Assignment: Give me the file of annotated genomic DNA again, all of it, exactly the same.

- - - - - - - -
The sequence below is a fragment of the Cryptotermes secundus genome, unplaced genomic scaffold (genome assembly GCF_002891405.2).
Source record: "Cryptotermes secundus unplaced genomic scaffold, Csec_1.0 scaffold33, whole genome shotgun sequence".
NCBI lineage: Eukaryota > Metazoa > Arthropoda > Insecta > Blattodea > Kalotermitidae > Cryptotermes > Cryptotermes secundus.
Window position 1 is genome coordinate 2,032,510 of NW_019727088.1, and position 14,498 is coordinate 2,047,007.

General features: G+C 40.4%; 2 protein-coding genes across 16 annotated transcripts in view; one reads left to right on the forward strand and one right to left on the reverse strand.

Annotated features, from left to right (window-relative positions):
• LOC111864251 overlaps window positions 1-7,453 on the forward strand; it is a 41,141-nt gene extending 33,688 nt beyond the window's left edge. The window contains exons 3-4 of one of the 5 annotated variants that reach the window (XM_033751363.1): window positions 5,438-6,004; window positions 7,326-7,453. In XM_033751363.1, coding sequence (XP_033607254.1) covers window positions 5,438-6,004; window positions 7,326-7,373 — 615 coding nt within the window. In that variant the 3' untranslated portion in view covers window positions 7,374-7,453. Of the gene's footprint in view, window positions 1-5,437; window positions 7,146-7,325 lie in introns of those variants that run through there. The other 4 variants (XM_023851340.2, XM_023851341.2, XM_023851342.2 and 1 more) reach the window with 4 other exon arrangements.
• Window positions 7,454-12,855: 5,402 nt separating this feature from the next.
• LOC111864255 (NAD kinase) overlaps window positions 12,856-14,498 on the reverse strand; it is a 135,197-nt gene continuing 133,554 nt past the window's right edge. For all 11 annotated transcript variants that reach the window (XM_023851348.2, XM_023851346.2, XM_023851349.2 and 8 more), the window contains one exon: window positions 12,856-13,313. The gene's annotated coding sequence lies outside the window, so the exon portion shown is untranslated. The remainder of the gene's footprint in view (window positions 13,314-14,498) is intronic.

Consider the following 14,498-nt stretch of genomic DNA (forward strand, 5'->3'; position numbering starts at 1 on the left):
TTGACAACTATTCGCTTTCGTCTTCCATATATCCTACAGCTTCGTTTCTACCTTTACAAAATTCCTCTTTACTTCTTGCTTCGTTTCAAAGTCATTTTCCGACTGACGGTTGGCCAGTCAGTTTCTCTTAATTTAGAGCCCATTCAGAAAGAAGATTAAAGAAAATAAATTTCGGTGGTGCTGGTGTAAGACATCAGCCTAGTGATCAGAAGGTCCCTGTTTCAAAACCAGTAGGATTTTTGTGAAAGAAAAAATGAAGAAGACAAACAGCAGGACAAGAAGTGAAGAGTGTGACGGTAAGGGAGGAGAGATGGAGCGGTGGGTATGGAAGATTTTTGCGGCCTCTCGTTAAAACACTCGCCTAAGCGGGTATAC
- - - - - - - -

The sequence below is a fragment of the Cryptotermes secundus genome, unplaced genomic scaffold (genome assembly GCF_002891405.2).
Source record: "Cryptotermes secundus unplaced genomic scaffold, Csec_1.0 scaffold33, whole genome shotgun sequence".
NCBI lineage: Eukaryota > Metazoa > Arthropoda > Insecta > Blattodea > Kalotermitidae > Cryptotermes > Cryptotermes secundus.
Window position 1 is genome coordinate 2,032,510 of NW_019727088.1, and position 14,498 is coordinate 2,047,007.

General features: G+C 40.4%; 2 protein-coding genes across 16 annotated transcripts in view; one reads left to right on the forward strand and one right to left on the reverse strand.

Annotated features, from left to right (window-relative positions):
• LOC111864251 overlaps window positions 1-7,453 on the forward strand; it is a 41,141-nt gene extending 33,688 nt beyond the window's left edge. The window contains exons 3-4 of one of the 5 annotated variants that reach the window (XM_033751363.1): window positions 5,438-6,004; window positions 7,326-7,453. In XM_033751363.1, coding sequence (XP_033607254.1) covers window positions 5,438-6,004; window positions 7,326-7,373 — 615 coding nt within the window. In that variant the 3' untranslated portion in view covers window positions 7,374-7,453. Of the gene's footprint in view, window positions 1-5,437; window positions 7,146-7,325 lie in introns of those variants that run through there. The other 4 variants (XM_023851340.2, XM_023851341.2, XM_023851342.2 and 1 more) reach the window with 4 other exon arrangements.
• Window positions 7,454-12,855: 5,402 nt separating this feature from the next.
• LOC111864255 (NAD kinase) overlaps window positions 12,856-14,498 on the reverse strand; it is a 135,197-nt gene continuing 133,554 nt past the window's right edge. For all 11 annotated transcript variants that reach the window (XM_023851348.2, XM_023851346.2, XM_023851349.2 and 8 more), the window contains one exon: window positions 12,856-13,313. The gene's annotated coding sequence lies outside the window, so the exon portion shown is untranslated. The remainder of the gene's footprint in view (window positions 13,314-14,498) is intronic.

Consider the following 14,498-nt stretch of genomic DNA (forward strand, 5'->3'; position numbering starts at 1 on the left):
TTGACAACTATTCGCTTTCGTCTTCCATATATCCTACAGCTTCGTTTCTACCTTTACAAAATTCCTCTTTACTTCTTGCTTCGTTTCAAAGTCATTTTCCGACTGACGGTTGGCCAGTCAGTTTCTCTTAATTTAGAGCCCATTCAGAAAGAAGATTAAAGAAAATAAATTTCGGTGGTGCTGGTGTAAGACATCAGCCTAGTGATCAGAAGGTCCCTGTTTCAAAACCAGTAGGATTTTTGTGAAAGAAAAAATGAAGAAGACAAACAGCAGGACAAGAAGTGAAGAGTGTGACGGTAAGGGAGGAGAGATGGAGCGGTGGGTATGGAAGATTTTTGCGGCCTCTCGTTAAAACACTCGCCTAAGCGGGTATAC